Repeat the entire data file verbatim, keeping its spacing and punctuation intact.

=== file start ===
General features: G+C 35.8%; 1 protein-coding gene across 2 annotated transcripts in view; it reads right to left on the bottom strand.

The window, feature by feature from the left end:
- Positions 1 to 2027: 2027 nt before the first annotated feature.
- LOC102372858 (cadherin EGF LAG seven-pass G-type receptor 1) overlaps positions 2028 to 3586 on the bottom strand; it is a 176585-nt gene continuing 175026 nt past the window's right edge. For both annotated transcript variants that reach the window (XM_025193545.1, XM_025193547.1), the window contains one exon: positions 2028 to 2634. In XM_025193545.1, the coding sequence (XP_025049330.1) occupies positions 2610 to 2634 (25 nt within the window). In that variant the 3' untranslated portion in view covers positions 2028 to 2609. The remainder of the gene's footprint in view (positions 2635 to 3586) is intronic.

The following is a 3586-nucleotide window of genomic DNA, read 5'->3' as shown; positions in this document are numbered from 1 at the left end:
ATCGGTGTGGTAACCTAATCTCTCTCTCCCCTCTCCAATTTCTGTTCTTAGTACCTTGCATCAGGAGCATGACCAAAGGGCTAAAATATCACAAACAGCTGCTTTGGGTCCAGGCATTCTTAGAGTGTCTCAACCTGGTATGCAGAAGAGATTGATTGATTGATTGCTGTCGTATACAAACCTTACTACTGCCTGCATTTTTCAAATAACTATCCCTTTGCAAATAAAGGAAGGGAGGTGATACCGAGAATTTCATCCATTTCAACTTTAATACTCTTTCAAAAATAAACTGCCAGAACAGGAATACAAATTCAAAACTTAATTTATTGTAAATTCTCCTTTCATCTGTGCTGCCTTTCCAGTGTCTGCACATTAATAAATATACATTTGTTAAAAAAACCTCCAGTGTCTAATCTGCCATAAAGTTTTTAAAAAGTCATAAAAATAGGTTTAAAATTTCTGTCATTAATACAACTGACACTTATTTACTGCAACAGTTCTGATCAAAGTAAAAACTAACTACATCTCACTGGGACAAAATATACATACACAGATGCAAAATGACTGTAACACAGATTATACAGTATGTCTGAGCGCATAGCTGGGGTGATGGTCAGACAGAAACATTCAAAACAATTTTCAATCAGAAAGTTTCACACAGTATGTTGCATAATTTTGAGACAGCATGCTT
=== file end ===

General features: G+C 35.8%; 1 protein-coding gene across 2 annotated transcripts in view; it reads right to left on the bottom strand.

The window, feature by feature from the left end:
- Positions 1 to 2027: 2027 nt before the first annotated feature.
- LOC102372858 (cadherin EGF LAG seven-pass G-type receptor 1) overlaps positions 2028 to 3586 on the bottom strand; it is a 176585-nt gene continuing 175026 nt past the window's right edge. For both annotated transcript variants that reach the window (XM_025193545.1, XM_025193547.1), the window contains one exon: positions 2028 to 2634. In XM_025193545.1, the coding sequence (XP_025049330.1) occupies positions 2610 to 2634 (25 nt within the window). In that variant the 3' untranslated portion in view covers positions 2028 to 2609. The remainder of the gene's footprint in view (positions 2635 to 3586) is intronic.

The following is a 3586-nucleotide window of genomic DNA, read 5'->3' as shown; positions in this document are numbered from 1 at the left end:
ATCGGTGTGGTAACCTAATCTCTCTCTCCCCTCTCCAATTTCTGTTCTTAGTACCTTGCATCAGGAGCATGACCAAAGGGCTAAAATATCACAAACAGCTGCTTTGGGTCCAGGCATTCTTAGAGTGTCTCAACCTGGTATGCAGAAGAGATTGATTGATTGATTGCTGTCGTATACAAACCTTACTACTGCCTGCATTTTTCAAATAACTATCCCTTTGCAAATAAAGGAAGGGAGGTGATACCGAGAATTTCATCCATTTCAACTTTAATACTCTTTCAAAAATAAACTGCCAGAACAGGAATACAAATTCAAAACTTAATTTATTGTAAATTCTCCTTTCATCTGTGCTGCCTTTCCAGTGTCTGCACATTAATAAATATACATTTGTTAAAAAAACCTCCAGTGTCTAATCTGCCATAAAGTTTTTAAAAAGTCATAAAAATAGGTTTAAAATTTCTGTCATTAATACAACTGACACTTATTTACTGCAACAGTTCTGATCAAAGTAAAAACTAACTACATCTCACTGGGACAAAATATACATACACAGATGCAAAATGACTGTAACACAGATTATACAGTATGTCTGAGCGCATAGCTGGGGTGATGGTCAGACAGAAACATTCAAAACAATTTTCAATCAGAAAGTTTCACACAGTATGTTGCATAATTTTGAGACAGCATGCTT